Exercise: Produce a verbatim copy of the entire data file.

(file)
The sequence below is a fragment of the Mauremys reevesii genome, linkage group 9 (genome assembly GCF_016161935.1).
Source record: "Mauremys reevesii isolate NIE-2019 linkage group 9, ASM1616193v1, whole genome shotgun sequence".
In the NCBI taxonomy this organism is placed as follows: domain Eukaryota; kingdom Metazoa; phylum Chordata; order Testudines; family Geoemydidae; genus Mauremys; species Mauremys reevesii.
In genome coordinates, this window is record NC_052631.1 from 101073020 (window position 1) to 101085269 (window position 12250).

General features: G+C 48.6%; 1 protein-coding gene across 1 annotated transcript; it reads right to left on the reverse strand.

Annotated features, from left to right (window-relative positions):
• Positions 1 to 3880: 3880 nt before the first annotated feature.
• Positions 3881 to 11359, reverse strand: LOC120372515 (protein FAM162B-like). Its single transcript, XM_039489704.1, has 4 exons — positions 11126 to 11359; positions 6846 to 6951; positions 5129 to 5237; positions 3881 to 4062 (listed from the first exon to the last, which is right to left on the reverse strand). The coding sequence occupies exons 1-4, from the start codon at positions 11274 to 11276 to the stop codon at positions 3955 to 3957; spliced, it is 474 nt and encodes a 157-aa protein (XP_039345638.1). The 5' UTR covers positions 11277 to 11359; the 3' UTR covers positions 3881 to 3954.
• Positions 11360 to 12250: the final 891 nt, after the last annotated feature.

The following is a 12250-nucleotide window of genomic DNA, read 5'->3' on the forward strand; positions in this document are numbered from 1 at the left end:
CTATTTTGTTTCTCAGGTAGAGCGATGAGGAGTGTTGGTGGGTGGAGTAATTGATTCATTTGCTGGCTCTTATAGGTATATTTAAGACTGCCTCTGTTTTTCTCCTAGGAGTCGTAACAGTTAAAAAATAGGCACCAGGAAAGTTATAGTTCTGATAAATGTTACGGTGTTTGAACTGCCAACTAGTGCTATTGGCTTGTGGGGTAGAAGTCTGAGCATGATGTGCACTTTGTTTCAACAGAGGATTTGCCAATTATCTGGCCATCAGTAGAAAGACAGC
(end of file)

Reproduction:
The sequence below is a fragment of the Mauremys reevesii genome, linkage group 9 (genome assembly GCF_016161935.1).
Source record: "Mauremys reevesii isolate NIE-2019 linkage group 9, ASM1616193v1, whole genome shotgun sequence".
In the NCBI taxonomy this organism is placed as follows: domain Eukaryota; kingdom Metazoa; phylum Chordata; order Testudines; family Geoemydidae; genus Mauremys; species Mauremys reevesii.
In genome coordinates, this window is record NC_052631.1 from 101073020 (window position 1) to 101085269 (window position 12250).

General features: G+C 48.6%; 1 protein-coding gene across 1 annotated transcript; it reads right to left on the reverse strand.

Annotated features, from left to right (window-relative positions):
• Positions 1 to 3880: 3880 nt before the first annotated feature.
• Positions 3881 to 11359, reverse strand: LOC120372515 (protein FAM162B-like). Its single transcript, XM_039489704.1, has 4 exons — positions 11126 to 11359; positions 6846 to 6951; positions 5129 to 5237; positions 3881 to 4062 (listed from the first exon to the last, which is right to left on the reverse strand). The coding sequence occupies exons 1-4, from the start codon at positions 11274 to 11276 to the stop codon at positions 3955 to 3957; spliced, it is 474 nt and encodes a 157-aa protein (XP_039345638.1). The 5' UTR covers positions 11277 to 11359; the 3' UTR covers positions 3881 to 3954.
• Positions 11360 to 12250: the final 891 nt, after the last annotated feature.

The following is a 12250-nucleotide window of genomic DNA, read 5'->3' on the forward strand; positions in this document are numbered from 1 at the left end:
CTATTTTGTTTCTCAGGTAGAGCGATGAGGAGTGTTGGTGGGTGGAGTAATTGATTCATTTGCTGGCTCTTATAGGTATATTTAAGACTGCCTCTGTTTTTCTCCTAGGAGTCGTAACAGTTAAAAAATAGGCACCAGGAAAGTTATAGTTCTGATAAATGTTACGGTGTTTGAACTGCCAACTAGTGCTATTGGCTTGTGGGGTAGAAGTCTGAGCATGATGTGCACTTTGTTTCAACAGAGGATTTGCCAATTATCTGGCCATCAGTAGAAAGACAGC